Cross over the Douglas Water and follow the north bank downstream to the 20 m (65 ft) thick tholeiitic quartz dolerite dyke which forms the waterfall 150 m (160 yds) SW of Parish Holm. This Tertiary dyke was quarried for road metal in the north bank, and John Smith observed (in his 1897 notebook) the local baking of the siltstones to Lydian stone. Six subsidiary dykes (locally sills) may be traced above and below the main intrusion.

Locality 6. Load cast structures[edit]

Whilst walking towards Parish Holm, notice the Hareshaw Conglomerate feature striking across the south face of Hareshaw Hill [NS 764 287], above Glenbuck Loch. About 18 m (60 yds) downstream from the Tertiary dyke, large bulbous sole markings can be seen on the thick sandstones forming a bluff on the left bank of the Douglas Water (at locality 6). These are load cast structures. The sandstones may represent a shallowing of the depositional basin.

Locality 7. Parish Holm: alluvial fan conglomerates[edit]

Turn left through the gate, westwards, before reaching the gate into Parishholm farmyard, and take the track that leads along the wall towards Glenbuck Loch. Parishholm Conglomerate (the Igneous Conglomerate of Peach and Home) forms the bluff along the south side of this track (Locality 7). This is the first of three such conglomerates that will be encountered, and which have been studied by McGiven, whose results are summarised here. All three conglomerates contain the same six main groups of rock types, but in different proportions, reflecting changes with time in the composition of the source area. These groups are, 1—fine grained igneous rocks (soda rich rocks–spilites, keratophyres, quartz-feldspar porphyries, together with andesites and tuffs) 2—medium-coarse grained igneous rocks (microperthi tic a d amellites and alkali granites, granodiorites, quartz monzonites and diorites) 3—sedimentary rocks (greywackes and rare limestones) 4—metamorphosed sedimentary rocks (quartzites, schis ts and phyllites) 5—chert and cherry mudstones 6—vein quartz. The Parishholm Conglomerate is composed of 80 per cent igneous fragments, 74 per cent of them of group 1 above. Some of these rock types can be matched with Ordovician igneous rocks exposed at the surface today within 20 km (12 miles) to the south, southwest and southeast, and which are old enough to have been the sources of such pebbles. Such close sources are also indicated by the angularity of the pebbles. Other igneous rock pebbles such as rhyolite cannot be matched with rocks exposed in the present Southern Uplands. Their source rocks may be buried beneath the Southern Uplands accretionary prism, subsequently obducted over them by continued plate collision. The conglomerate was probably deposited as a terrestrial alluvial fan or series of fans with their heads lying to the south-east. The sediments were deposited by sheetfloods and to a lesser extent by violent streamfloods. Rare limestone pebbles have been found in this conglomerate, 320 m (350 yds) west of the Ree Burn. They contain stromatoporoids and bryozoans, suggesting derivation from a source rock of Wenlock age.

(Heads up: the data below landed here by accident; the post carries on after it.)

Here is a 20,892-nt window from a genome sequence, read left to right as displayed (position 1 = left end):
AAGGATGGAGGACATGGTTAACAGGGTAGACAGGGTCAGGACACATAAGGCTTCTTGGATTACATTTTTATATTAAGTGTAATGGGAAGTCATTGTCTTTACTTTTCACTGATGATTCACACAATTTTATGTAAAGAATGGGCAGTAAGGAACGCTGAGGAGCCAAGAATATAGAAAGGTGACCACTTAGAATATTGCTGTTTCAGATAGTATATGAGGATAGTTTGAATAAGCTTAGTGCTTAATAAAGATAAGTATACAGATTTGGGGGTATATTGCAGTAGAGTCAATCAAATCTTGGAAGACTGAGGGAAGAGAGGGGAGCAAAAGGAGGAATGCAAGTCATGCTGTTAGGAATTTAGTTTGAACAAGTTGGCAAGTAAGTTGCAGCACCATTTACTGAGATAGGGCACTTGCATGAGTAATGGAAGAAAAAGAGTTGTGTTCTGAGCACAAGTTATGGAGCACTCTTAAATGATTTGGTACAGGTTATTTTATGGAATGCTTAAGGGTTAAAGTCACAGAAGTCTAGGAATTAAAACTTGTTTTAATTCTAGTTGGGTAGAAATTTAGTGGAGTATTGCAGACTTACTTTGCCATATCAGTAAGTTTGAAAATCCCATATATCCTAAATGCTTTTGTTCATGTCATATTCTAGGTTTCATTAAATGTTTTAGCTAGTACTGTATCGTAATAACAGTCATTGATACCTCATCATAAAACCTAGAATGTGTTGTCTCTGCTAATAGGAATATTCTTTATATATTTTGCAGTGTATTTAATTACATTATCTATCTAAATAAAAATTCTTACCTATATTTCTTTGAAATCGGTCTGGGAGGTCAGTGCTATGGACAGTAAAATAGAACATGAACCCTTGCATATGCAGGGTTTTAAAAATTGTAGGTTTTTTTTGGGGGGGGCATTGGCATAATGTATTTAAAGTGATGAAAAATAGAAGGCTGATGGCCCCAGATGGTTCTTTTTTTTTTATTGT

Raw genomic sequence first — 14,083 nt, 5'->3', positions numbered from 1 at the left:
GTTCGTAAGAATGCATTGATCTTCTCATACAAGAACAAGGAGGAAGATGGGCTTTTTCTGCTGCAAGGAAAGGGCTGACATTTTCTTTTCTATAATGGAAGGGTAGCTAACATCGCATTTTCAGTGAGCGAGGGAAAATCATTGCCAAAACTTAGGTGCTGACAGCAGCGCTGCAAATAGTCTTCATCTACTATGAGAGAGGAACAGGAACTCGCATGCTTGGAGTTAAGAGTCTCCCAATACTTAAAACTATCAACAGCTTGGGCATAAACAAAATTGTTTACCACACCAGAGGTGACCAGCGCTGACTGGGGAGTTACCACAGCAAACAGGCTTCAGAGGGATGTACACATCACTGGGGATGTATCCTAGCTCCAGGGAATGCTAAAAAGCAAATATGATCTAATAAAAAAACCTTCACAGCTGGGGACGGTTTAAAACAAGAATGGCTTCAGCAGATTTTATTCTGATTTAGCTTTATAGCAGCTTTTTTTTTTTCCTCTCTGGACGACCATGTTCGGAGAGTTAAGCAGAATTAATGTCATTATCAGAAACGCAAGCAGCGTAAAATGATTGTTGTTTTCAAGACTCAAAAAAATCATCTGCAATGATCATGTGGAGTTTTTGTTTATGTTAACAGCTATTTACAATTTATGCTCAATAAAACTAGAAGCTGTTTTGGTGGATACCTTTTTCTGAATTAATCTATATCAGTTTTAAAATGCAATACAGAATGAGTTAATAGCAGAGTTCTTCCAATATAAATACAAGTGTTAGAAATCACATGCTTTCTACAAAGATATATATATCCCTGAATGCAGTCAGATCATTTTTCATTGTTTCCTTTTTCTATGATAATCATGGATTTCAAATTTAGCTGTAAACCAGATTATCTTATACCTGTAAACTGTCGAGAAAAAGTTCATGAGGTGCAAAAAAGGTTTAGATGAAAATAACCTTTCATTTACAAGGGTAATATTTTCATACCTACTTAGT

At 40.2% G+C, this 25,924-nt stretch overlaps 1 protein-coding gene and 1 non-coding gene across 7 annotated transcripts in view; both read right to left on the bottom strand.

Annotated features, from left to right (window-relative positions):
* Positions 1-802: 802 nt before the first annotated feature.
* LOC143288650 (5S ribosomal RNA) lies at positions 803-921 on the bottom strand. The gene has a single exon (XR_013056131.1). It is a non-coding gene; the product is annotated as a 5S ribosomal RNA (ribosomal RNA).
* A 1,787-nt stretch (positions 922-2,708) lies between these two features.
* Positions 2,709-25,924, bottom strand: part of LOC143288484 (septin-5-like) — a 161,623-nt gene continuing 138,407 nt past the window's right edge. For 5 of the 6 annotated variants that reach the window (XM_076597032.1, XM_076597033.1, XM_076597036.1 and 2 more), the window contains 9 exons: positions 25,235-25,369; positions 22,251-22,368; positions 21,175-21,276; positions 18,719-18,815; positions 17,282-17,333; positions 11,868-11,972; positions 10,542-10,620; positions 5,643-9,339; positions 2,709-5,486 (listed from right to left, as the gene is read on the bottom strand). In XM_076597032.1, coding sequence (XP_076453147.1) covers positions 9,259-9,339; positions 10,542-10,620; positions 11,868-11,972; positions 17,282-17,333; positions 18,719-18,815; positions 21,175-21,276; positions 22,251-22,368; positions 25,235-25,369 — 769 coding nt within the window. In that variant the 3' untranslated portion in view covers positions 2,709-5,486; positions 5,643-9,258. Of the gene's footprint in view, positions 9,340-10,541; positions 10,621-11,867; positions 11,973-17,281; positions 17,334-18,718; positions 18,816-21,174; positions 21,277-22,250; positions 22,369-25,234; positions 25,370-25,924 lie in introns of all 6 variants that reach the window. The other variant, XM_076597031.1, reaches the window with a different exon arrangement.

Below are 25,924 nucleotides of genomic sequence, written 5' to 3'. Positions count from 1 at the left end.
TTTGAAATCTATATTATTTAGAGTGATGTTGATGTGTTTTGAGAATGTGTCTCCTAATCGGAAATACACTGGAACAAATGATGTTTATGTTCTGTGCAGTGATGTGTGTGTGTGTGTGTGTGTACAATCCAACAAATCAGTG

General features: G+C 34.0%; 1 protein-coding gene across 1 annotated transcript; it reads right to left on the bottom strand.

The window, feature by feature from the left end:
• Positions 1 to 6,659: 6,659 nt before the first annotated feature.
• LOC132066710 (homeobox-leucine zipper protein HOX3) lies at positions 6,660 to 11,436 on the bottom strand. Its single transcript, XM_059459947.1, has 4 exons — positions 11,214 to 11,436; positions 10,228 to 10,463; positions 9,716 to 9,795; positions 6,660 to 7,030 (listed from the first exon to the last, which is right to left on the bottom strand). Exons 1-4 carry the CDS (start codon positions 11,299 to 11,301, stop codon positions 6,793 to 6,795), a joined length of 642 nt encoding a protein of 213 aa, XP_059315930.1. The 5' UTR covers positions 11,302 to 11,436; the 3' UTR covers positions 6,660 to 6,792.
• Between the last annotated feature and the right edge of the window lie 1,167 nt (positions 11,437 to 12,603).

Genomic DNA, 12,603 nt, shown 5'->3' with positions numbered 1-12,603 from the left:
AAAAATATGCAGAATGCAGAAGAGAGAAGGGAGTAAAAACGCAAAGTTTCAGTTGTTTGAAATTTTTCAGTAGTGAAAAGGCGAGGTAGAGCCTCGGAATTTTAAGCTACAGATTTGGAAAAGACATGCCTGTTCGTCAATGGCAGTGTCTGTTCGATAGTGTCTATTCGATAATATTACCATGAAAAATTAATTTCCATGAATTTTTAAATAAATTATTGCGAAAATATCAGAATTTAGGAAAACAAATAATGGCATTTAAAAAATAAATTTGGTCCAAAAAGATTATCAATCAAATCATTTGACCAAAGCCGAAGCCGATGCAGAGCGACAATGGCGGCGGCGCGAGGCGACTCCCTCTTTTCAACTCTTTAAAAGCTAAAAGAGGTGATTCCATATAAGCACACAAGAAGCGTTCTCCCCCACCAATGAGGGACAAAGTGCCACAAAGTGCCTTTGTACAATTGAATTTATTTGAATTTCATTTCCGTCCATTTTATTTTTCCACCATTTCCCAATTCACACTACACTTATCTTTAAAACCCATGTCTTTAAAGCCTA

The Parishholm Conglomerate is not present in the gradational sequence of beds of the Lesmahagow inlier, only 6.5 km (4 miles) to the north-west. Correlation suggests that ~310 m (1, 000 ft) of beds in Lesmahagow are not represented in the Hagshaw Hills succession, and several lines of evidence suggest that this time gap is represented by a paraconformity at the base of the Parishholm Conglomerate. Relatively gradual uplift to produce terrestrial conditions in the Lesmahagow area was therefore probably contemporaneous with more pronounced uplift in the Hagshaw Hills area.

Cross the Douglas–Ayr road and walk along the top of the dam forming the east end of Glenbuck Loch. This loch was created in 1802 by James Finlay and Co. as a reservoir for their cotton mills down the River Ayr at Catrine. Machinery at the mills was powered by waterwheels which remained the most powerful wheels in Scotland until their demolition in 1947.

Locality 8. Dovestone Redbeds[edit]